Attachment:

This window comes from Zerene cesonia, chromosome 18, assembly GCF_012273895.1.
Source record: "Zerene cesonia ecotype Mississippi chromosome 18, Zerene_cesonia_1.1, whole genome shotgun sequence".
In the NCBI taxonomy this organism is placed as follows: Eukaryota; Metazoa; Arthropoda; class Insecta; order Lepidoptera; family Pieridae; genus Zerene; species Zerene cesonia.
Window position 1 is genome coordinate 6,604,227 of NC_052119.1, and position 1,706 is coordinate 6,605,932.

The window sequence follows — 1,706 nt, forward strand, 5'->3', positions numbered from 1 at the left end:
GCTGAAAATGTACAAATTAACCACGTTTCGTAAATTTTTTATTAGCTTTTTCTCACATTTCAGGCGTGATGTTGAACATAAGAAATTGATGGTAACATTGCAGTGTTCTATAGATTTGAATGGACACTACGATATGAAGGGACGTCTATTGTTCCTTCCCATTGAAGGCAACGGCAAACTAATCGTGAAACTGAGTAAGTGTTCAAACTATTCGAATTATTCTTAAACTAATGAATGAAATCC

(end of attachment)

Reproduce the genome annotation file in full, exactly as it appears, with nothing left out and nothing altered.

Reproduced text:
This window comes from Zerene cesonia, chromosome 18, assembly GCF_012273895.1.
Source record: "Zerene cesonia ecotype Mississippi chromosome 18, Zerene_cesonia_1.1, whole genome shotgun sequence".
In the NCBI taxonomy this organism is placed as follows: Eukaryota; Metazoa; Arthropoda; class Insecta; order Lepidoptera; family Pieridae; genus Zerene; species Zerene cesonia.
Window position 1 is genome coordinate 6,604,227 of NC_052119.1, and position 1,706 is coordinate 6,605,932.

The window sequence follows — 1,706 nt, forward strand, 5'->3', positions numbered from 1 at the left end:
GCTGAAAATGTACAAATTAACCACGTTTCGTAAATTTTTTATTAGCTTTTTCTCACATTTCAGGCGTGATGTTGAACATAAGAAATTGATGGTAACATTGCAGTGTTCTATAGATTTGAATGGACACTACGATATGAAGGGACGTCTATTGTTCCTTCCCATTGAAGGCAACGGCAAACTAATCGTGAAACTGAGTAAGTGTTCAAACTATTCGAATTATTCTTAAACTAATGAATGAAATCC